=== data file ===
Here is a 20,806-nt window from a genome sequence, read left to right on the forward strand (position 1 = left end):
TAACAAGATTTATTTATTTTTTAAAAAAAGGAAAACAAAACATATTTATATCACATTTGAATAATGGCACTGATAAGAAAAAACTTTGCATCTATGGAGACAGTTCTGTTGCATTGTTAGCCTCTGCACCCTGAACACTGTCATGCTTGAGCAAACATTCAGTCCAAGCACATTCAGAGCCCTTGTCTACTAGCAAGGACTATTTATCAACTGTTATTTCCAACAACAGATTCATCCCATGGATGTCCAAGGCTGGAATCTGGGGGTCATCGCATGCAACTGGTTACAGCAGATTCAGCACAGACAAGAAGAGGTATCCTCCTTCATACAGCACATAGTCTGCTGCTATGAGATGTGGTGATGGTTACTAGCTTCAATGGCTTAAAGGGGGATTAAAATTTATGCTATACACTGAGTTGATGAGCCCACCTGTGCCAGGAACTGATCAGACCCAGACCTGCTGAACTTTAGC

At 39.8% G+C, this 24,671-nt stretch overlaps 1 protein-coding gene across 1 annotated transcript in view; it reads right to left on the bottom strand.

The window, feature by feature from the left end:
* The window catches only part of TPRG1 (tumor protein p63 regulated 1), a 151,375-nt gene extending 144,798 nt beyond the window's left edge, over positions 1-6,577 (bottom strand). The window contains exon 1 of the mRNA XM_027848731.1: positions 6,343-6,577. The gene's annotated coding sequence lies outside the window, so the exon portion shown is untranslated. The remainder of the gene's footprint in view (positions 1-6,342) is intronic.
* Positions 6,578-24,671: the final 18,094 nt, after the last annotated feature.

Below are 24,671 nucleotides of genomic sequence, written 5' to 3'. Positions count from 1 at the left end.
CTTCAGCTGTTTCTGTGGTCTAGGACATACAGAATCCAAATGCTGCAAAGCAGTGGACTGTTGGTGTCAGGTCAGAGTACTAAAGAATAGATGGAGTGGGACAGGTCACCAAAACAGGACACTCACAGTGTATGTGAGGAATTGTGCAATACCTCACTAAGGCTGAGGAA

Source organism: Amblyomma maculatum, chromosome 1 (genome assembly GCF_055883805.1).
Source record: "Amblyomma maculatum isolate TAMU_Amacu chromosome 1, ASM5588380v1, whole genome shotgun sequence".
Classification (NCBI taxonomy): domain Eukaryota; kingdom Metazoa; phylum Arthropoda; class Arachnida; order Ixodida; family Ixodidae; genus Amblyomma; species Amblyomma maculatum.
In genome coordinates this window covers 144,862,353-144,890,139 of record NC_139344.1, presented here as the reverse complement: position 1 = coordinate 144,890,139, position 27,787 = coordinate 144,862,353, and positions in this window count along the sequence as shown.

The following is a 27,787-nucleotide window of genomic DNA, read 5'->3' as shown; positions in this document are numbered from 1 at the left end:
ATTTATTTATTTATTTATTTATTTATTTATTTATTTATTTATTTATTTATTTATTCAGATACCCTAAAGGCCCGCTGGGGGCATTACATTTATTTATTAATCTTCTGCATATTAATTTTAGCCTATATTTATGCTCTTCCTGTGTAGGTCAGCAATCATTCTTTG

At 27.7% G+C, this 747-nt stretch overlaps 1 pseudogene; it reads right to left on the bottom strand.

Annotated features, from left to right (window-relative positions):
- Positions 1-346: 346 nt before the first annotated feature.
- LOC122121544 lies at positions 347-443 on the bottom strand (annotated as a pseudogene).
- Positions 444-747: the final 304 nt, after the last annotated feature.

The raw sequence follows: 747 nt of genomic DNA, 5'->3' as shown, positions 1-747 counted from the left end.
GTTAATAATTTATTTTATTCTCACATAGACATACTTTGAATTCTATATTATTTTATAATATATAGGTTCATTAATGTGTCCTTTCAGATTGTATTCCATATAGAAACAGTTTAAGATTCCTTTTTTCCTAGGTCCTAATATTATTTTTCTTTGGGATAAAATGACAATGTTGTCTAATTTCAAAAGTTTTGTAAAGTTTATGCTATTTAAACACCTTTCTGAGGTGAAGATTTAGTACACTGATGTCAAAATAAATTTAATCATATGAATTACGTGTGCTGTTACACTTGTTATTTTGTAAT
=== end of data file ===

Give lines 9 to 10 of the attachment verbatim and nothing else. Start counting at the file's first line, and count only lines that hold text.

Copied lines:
Source organism: Amblyomma maculatum, chromosome 1 (genome assembly GCF_055883805.1).
Source record: "Amblyomma maculatum isolate TAMU_Amacu chromosome 1, ASM5588380v1, whole genome shotgun sequence".